ALMA observations shed more light on molecular clouds associated with supernova remnant LHA 120-N49
Using the Atacama Large Millimeter/Submillimeter Array (ALMA), an international team of astronomers has observed a supernova remnant known as LHA 120-N49. Results of the observational campaign, published November 3 on the pre-print server arXiv, provide crucial insights into the nature and properties of molecular clouds associated with this remnant.
Supernova remnants (SNRs) are diffuse, expanding structures resulting from a supernova explosion. Observations show that SNRs comprise expanding material that was expelled during the explosion, as well as interstellar matter collected as it was swept up by the shockwave produced by the exploded star.
Studies of supernova remnants are important for astronomers, as they have a crucial impact on the evolution of galaxies, dispersing the heavy elements made in the supernova explosion and providing the energy needed for heating up the interstellar medium. Moreover, SNRs are assumed to be responsible for the acceleration of galactic cosmic rays.
LHA 120-N49 (or N49) is a bright X-ray supernova remnant in the Large Magellanic Cloud (LMC) with an apparent diameter of about 59 light years. The remnant has an age of about 4,800 years and its explosion energy is estimated to be at a level of 1.8 sexdecillion erg.
Previous observations have found that the environment of N49 contains molecular clouds and young stellar clusters. It appears that the shockwave from the SNR is interacting with dense clumpy interstellar clouds on the remnant's eastern side. Recently, a team of astronomers led by Hidetoshi Sano of the Gifu University in Japan, decided to employ ALMA to investigate this interaction.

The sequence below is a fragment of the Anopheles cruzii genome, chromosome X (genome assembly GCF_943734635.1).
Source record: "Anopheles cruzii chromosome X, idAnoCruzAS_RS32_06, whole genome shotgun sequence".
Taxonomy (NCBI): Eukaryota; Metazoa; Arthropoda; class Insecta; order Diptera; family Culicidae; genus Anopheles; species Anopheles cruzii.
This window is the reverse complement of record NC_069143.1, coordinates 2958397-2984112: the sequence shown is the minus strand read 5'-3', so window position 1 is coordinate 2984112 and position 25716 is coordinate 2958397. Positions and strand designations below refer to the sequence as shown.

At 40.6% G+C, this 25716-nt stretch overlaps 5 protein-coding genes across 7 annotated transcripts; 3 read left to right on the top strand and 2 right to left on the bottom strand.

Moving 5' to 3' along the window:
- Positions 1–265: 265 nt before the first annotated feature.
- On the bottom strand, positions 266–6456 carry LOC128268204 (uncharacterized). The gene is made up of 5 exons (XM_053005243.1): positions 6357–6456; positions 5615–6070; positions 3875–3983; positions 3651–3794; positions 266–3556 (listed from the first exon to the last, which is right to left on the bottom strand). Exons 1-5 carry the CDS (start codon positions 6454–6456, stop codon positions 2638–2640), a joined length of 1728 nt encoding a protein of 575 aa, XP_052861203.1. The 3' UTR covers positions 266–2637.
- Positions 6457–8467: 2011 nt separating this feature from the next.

"We carried out observations of 12CO(J = 3–2) emission line using the ALMA Atacama Compact Array Band 7 in Cycle 8. We used 10–11 antennas of the 7-m array in 2022 August 22, 27, 30, and September 2. We also used 3–4 antennas of the Total Power (TP) array in 2022 August 2, 4, 7, 8, 13, 17, 18, 20, and 27," the researchers explained.
ALMA observations have revealed clumpy distributions of molecular clouds associated with N49. The clouds appear to completely delineate the southeastern edge of the remnant's shell and show a high-intensity ratio of the investigated emission lines. This suggests that shock-cloud interactions have occurred.
In total, eight molecular clouds have been identified in the vicinity of N49. The kinetic temperature and number density of molecular hydrogen of these clouds further indicate that they were caused by supernova shocks. The astronomers noted that this is the first evidence of shock-heated molecular clouds in an extragalactic supernova remnant.
The study also found that five molecular clouds have constant pressure and did not experience shock evaporation within the existence of N49. The other three most likely partially evaporated through the shock-cloud interaction.
More information: Sano et al, ALMA Observations of Supernova Remnant N49 in the Large Magellanic Cloud. II. Non-LTE Analysis of Shock-heated Molecular Clouds, arXiv (2023). DOI: 10.48550/arxiv.2311.02180
Journal information: arXiv
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